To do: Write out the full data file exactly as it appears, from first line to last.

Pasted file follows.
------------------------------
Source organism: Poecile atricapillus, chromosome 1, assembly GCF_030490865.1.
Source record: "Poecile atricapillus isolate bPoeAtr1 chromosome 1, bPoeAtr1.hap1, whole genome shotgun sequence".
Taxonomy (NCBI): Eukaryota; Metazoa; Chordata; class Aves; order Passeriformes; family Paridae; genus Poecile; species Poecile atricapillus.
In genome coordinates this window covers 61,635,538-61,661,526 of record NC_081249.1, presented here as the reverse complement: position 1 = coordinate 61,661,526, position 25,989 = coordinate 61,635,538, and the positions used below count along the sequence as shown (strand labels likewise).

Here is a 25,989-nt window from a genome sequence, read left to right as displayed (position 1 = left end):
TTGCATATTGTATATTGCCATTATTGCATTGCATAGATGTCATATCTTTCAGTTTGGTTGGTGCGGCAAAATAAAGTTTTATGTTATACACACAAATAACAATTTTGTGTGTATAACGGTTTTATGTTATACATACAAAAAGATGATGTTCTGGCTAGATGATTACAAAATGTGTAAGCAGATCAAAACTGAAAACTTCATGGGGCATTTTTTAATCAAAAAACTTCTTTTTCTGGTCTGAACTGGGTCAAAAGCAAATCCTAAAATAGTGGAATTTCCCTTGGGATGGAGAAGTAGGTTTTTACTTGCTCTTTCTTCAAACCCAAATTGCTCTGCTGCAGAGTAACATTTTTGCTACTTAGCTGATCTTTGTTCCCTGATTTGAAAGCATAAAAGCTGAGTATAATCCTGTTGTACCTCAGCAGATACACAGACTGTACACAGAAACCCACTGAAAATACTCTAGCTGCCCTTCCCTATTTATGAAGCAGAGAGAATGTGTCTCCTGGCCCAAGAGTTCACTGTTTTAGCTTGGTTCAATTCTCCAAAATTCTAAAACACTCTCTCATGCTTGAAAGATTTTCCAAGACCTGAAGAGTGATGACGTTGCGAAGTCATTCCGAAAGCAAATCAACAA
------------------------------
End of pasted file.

Source organism: Poecile atricapillus, chromosome 1, assembly GCF_030490865.1.
Source record: "Poecile atricapillus isolate bPoeAtr1 chromosome 1, bPoeAtr1.hap1, whole genome shotgun sequence".
Taxonomy (NCBI): Eukaryota; Metazoa; Chordata; class Aves; order Passeriformes; family Paridae; genus Poecile; species Poecile atricapillus.
In genome coordinates this window covers 61,635,538-61,661,526 of record NC_081249.1, presented here as the reverse complement: position 1 = coordinate 61,661,526, position 25,989 = coordinate 61,635,538, and the positions used below count along the sequence as shown (strand labels likewise).

Here is a 25,989-nt window from a genome sequence, read left to right as displayed (position 1 = left end):
TTGCATATTGTATATTGCCATTATTGCATTGCATAGATGTCATATCTTTCAGTTTGGTTGGTGCGGCAAAATAAAGTTTTATGTTATACACACAAATAACAATTTTGTGTGTATAACGGTTTTATGTTATACATACAAAAAGATGATGTTCTGGCTAGATGATTACAAAATGTGTAAGCAGATCAAAACTGAAAACTTCATGGGGCATTTTTTAATCAAAAAACTTCTTTTTCTGGTCTGAACTGGGTCAAAAGCAAATCCTAAAATAGTGGAATTTCCCTTGGGATGGAGAAGTAGGTTTTTACTTGCTCTTTCTTCAAACCCAAATTGCTCTGCTGCAGAGTAACATTTTTGCTACTTAGCTGATCTTTGTTCCCTGATTTGAAAGCATAAAAGCTGAGTATAATCCTGTTGTACCTCAGCAGATACACAGACTGTACACAGAAACCCACTGAAAATACTCTAGCTGCCCTTCCCTATTTATGAAGCAGAGAGAATGTGTCTCCTGGCCCAAGAGTTCACTGTTTTAGCTTGGTTCAATTCTCCAAAATTCTAAAACACTCTCTCATGCTTGAAAGATTTTCCAAGACCTGAAGAGTGATGACGTTGCGAAGTCATTCCGAAAGCAAATCAACAA